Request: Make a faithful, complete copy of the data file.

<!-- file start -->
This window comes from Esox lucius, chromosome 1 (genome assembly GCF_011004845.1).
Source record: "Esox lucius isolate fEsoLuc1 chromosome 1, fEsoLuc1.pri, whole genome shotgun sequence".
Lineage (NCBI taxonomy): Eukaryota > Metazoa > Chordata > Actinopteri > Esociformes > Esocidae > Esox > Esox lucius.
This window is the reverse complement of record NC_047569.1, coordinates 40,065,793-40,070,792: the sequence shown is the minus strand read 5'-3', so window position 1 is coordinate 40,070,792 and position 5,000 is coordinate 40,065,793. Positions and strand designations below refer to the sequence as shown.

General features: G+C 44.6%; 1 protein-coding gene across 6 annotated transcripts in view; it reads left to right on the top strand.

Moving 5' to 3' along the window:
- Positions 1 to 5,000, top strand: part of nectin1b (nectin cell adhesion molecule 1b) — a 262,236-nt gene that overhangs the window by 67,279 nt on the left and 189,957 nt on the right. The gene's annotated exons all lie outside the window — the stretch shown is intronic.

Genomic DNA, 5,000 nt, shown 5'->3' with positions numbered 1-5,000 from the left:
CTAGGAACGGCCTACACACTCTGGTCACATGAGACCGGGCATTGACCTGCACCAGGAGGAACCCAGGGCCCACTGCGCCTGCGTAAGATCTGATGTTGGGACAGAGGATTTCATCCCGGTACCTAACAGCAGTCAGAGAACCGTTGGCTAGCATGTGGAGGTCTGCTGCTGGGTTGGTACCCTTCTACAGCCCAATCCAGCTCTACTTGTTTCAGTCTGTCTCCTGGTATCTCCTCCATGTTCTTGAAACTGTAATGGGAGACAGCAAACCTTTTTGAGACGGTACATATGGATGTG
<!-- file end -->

This window comes from Esox lucius, chromosome 1 (genome assembly GCF_011004845.1).
Source record: "Esox lucius isolate fEsoLuc1 chromosome 1, fEsoLuc1.pri, whole genome shotgun sequence".
Lineage (NCBI taxonomy): Eukaryota > Metazoa > Chordata > Actinopteri > Esociformes > Esocidae > Esox > Esox lucius.
This window is the reverse complement of record NC_047569.1, coordinates 40,065,793-40,070,792: the sequence shown is the minus strand read 5'-3', so window position 1 is coordinate 40,070,792 and position 5,000 is coordinate 40,065,793. Positions and strand designations below refer to the sequence as shown.

General features: G+C 44.6%; 1 protein-coding gene across 6 annotated transcripts in view; it reads left to right on the top strand.

Moving 5' to 3' along the window:
- Positions 1 to 5,000, top strand: part of nectin1b (nectin cell adhesion molecule 1b) — a 262,236-nt gene that overhangs the window by 67,279 nt on the left and 189,957 nt on the right. The gene's annotated exons all lie outside the window — the stretch shown is intronic.

Genomic DNA, 5,000 nt, shown 5'->3' with positions numbered 1-5,000 from the left:
CTAGGAACGGCCTACACACTCTGGTCACATGAGACCGGGCATTGACCTGCACCAGGAGGAACCCAGGGCCCACTGCGCCTGCGTAAGATCTGATGTTGGGACAGAGGATTTCATCCCGGTACCTAACAGCAGTCAGAGAACCGTTGGCTAGCATGTGGAGGTCTGCTGCTGGGTTGGTACCCTTCTACAGCCCAATCCAGCTCTACTTGTTTCAGTCTGTCTCCTGGTATCTCCTCCATGTTCTTGAAACTGTAATGGGAGACAGCAAACCTTTTTGAGACGGTACATATGGATGTG